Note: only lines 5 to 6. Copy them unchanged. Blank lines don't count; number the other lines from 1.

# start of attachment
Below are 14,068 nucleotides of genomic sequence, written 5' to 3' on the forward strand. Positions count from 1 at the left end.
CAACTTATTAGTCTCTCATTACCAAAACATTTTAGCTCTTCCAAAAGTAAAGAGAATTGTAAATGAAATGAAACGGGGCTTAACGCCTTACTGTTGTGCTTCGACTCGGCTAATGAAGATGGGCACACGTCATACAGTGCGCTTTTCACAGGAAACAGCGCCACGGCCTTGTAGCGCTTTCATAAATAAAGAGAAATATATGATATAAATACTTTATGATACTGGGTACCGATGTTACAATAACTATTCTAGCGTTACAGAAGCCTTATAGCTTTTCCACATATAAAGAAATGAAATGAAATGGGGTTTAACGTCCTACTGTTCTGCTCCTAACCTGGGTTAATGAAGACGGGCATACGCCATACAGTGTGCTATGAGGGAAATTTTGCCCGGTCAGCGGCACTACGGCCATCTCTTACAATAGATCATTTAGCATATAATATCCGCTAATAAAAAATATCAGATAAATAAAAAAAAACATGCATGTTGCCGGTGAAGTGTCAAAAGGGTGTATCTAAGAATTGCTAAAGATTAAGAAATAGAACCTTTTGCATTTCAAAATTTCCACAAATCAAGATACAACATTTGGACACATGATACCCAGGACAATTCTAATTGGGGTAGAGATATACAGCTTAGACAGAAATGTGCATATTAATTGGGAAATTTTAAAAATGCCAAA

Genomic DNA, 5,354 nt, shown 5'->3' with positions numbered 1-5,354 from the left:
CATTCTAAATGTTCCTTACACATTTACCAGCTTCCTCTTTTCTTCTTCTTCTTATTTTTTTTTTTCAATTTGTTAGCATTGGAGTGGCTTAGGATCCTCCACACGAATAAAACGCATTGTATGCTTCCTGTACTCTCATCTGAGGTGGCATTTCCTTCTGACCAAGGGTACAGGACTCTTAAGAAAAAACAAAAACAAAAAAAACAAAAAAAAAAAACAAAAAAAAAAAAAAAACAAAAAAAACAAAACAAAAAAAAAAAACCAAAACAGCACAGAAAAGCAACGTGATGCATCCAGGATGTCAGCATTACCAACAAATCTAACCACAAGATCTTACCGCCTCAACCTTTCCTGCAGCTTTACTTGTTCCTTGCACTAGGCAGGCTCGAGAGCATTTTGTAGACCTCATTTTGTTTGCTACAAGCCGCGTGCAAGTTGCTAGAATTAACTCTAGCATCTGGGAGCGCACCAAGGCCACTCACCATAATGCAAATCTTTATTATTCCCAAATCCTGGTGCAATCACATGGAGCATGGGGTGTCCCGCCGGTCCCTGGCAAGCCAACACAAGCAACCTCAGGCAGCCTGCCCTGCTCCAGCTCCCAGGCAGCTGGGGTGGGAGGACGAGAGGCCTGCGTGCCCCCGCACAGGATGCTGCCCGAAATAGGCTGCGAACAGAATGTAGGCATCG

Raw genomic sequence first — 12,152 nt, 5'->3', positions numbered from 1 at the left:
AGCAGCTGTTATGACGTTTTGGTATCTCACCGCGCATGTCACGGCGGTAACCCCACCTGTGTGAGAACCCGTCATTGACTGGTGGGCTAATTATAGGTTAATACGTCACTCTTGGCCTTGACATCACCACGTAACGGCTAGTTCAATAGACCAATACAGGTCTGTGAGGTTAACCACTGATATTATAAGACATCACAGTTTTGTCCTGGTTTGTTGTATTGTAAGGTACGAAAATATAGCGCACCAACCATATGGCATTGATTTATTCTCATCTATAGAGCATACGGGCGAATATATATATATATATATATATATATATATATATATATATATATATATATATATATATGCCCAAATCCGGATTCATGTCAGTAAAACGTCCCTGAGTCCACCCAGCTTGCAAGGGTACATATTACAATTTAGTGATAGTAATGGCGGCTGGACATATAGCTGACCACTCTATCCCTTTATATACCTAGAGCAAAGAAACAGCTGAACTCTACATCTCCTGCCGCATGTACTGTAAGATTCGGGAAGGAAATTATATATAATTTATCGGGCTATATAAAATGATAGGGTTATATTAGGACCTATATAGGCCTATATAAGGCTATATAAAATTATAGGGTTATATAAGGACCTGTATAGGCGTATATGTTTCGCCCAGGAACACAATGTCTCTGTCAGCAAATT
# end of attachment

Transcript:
Raw genomic sequence first — 12,152 nt, 5'->3', positions numbered from 1 at the left:
AGCAGCTGTTATGACGTTTTGGTATCTCACCGCGCATGTCACGGCGGTAACCCCACCTGTGTGAGAACCCGTCATTGACTGGTGGGCTAATTATAGGTTAATACGTCACTCTTGGCCTTGACATCACCACGTAACGGCTAGTTCAATAGACCAATACAGGTCTGTGAGGTTAACCACTGATATTATAAGACATCACAGTTTTGTCCTGGTTTGTTGTATTGTAAGGTACGAAAATATAGCGCACCAACCATATGGCATTGATTTATTCTCATCTATAGAGCATACGGGCGAATATATATATATATATATATATATATATATATATATATATATATATATATATATATATGCCCAAATCCGGATTCATGTCAGTAAAACGTCCCTGAGTCCACCCAGCTTGCAAGGGTACATATTACAATTTAGTGATAGTAATGGCGGCTGGACATATAGCTGACCACTCTATCCCTTTATATACCTAGAGCAAAGAAACAGCTGAACTCTACATCTCCTGCCGCATGTACTGTAAGATTCGGGAAGGAAATTATATATAATTTATCGGGCTATATAAAATGATAGGGTTATATTAGGACCTATATAGGCCTATATAAGGCTATATAAAATTATAGGGTTATATAAGGACCTGTATAGGCGTATATGTTTCGCCCAGGAACACAATGTCTCTGTCAGCAAATT